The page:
Thursday, January 19, 2012

No Wikipedia?!

Recently, Wikipedia expressed its protest against the Stop Online Piracy Act or more commonly called “SOPA”, by shutting down for 24 hours. The SOPA is a bill originating from the US House of Representatives which is basically aimed at curtailing online trafficking of copyrighted materials. It will, in effect, involve sites such as Wikipedia, Google, etc., because it covers sites which enable or facilitate copyright infringement (I guess, for Google, if search results would lead to a site of for example, a torrent of a movie. For Wikipedia, I guess if it will include an article which features copyrighted material without properly citing the source). The penalties under the SOPA may, in the long run, lead to the shutting down the site enabling or facilitating copyright infringement.

Anyway, back to Wikipedia’s blackout protest.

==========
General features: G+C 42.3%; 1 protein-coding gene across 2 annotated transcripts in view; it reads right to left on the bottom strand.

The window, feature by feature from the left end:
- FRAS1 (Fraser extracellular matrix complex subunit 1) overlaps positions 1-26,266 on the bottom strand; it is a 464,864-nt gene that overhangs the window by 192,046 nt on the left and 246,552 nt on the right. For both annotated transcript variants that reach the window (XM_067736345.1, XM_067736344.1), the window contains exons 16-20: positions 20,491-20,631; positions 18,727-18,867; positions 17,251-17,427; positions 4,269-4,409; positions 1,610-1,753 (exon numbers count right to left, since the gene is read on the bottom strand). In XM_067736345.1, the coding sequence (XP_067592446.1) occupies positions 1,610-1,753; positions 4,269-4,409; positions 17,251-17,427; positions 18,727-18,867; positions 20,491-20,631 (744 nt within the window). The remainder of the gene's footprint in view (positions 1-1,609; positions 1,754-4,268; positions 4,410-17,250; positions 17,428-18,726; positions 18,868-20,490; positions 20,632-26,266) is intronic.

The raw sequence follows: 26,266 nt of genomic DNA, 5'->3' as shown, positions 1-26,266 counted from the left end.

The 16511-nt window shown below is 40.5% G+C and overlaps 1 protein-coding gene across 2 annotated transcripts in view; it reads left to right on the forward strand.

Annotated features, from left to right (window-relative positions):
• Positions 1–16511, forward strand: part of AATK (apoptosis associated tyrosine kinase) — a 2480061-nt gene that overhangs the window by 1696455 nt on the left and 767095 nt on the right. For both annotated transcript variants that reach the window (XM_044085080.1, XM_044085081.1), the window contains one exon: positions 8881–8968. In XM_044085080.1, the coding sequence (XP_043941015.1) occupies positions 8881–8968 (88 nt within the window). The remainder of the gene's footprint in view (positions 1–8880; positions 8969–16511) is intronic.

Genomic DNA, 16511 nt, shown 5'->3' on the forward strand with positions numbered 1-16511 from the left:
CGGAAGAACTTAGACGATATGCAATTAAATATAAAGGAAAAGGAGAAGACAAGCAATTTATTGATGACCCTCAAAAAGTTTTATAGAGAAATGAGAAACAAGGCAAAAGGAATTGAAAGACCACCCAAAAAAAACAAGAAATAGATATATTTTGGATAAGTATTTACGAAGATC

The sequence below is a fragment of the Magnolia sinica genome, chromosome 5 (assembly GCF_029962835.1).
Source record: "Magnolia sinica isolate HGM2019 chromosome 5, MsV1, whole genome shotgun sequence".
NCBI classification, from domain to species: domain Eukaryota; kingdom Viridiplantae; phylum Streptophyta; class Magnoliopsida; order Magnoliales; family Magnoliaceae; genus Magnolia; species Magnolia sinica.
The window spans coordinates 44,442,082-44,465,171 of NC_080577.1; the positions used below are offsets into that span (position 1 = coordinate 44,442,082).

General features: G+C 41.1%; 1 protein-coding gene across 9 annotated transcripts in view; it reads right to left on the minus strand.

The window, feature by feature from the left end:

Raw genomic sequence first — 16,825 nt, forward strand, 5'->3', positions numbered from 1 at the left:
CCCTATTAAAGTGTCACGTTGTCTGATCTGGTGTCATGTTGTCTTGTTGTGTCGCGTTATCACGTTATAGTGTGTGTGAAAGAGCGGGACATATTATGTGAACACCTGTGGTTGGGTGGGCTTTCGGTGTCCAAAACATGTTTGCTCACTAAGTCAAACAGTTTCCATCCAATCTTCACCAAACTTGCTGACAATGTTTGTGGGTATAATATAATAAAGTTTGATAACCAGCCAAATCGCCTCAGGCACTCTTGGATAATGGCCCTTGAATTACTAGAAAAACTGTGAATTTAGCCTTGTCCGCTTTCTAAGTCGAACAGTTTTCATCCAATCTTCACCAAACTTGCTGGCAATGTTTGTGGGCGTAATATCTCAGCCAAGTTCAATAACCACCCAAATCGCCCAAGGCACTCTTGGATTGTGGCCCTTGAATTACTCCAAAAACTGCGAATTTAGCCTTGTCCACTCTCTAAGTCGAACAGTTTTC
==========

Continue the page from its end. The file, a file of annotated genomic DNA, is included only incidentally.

Those who visited the site during the 24-hour period saw a black page, with text such as “Imagine a World Without Free Knowledge” instead of the usual Wikipedia homepage.

(Image from

I am pretty sure a lot of people were adversely affected with Wikipedia’s shutting down, albeit temporarily. As of this writing, Wikipedia reportedly has 3,849,426 content articles, and 26,002,775 pages in total[1]. Think of any topic and Wikipedia probably has an article about it. I personally rely on Wikipedia for a lot of things: from trivial matters such as information on TV series or recent movies to more important matters such as a quick overview of a US case randomly mentioned in class.

Wikipedia articles may be openly edited by anyone, (hence, not a recognized source of information for a supervised legal research paper, for example) but these articles more often than not, provide a general overview of things which one may need an answer in an instant (i.e. when my niece asked me what the arrangement of the planets in the solar system was for a school assignment, I automatically double-checked with Wikipedia whether I gave her the correct answer).

The internet, through sites such as Wikipedia, has enabled people to access information with a few clicks. It would be overly devastating if laws will have the effect of shutting down such sites, thus curtailing people’s access to free knowledge.

Agnes M. Santiago, Entry #5

[1] From (last accessed, 19 January 2012)

No comments: